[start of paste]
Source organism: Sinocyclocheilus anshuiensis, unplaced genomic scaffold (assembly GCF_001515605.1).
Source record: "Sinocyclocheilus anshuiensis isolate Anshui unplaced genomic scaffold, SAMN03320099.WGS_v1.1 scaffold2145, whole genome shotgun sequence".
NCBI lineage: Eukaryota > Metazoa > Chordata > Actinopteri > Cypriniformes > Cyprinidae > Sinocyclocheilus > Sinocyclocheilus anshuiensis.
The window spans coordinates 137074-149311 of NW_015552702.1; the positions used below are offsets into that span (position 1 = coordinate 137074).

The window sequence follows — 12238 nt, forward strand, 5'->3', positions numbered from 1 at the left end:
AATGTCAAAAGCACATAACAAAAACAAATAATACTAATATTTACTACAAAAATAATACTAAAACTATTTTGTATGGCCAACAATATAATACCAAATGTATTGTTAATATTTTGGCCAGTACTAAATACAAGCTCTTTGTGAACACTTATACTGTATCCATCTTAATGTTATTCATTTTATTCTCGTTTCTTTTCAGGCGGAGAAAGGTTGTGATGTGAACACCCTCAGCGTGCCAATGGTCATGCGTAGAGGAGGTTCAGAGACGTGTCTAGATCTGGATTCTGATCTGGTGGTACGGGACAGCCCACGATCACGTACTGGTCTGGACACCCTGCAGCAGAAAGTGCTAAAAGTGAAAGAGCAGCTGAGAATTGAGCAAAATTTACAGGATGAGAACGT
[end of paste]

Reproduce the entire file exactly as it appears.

Source organism: Sinocyclocheilus anshuiensis, unplaced genomic scaffold (assembly GCF_001515605.1).
Source record: "Sinocyclocheilus anshuiensis isolate Anshui unplaced genomic scaffold, SAMN03320099.WGS_v1.1 scaffold2145, whole genome shotgun sequence".
NCBI lineage: Eukaryota > Metazoa > Chordata > Actinopteri > Cypriniformes > Cyprinidae > Sinocyclocheilus > Sinocyclocheilus anshuiensis.
The window spans coordinates 137074-149311 of NW_015552702.1; the positions used below are offsets into that span (position 1 = coordinate 137074).

The window sequence follows — 12238 nt, forward strand, 5'->3', positions numbered from 1 at the left end:
AATGTCAAAAGCACATAACAAAAACAAATAATACTAATATTTACTACAAAAATAATACTAAAACTATTTTGTATGGCCAACAATATAATACCAAATGTATTGTTAATATTTTGGCCAGTACTAAATACAAGCTCTTTGTGAACACTTATACTGTATCCATCTTAATGTTATTCATTTTATTCTCGTTTCTTTTCAGGCGGAGAAAGGTTGTGATGTGAACACCCTCAGCGTGCCAATGGTCATGCGTAGAGGAGGTTCAGAGACGTGTCTAGATCTGGATTCTGATCTGGTGGTACGGGACAGCCCACGATCACGTACTGGTCTGGACACCCTGCAGCAGAAAGTGCTAAAAGTGAAAGAGCAGCTGAGAATTGAGCAAAATTTACAGGATGAGAACGT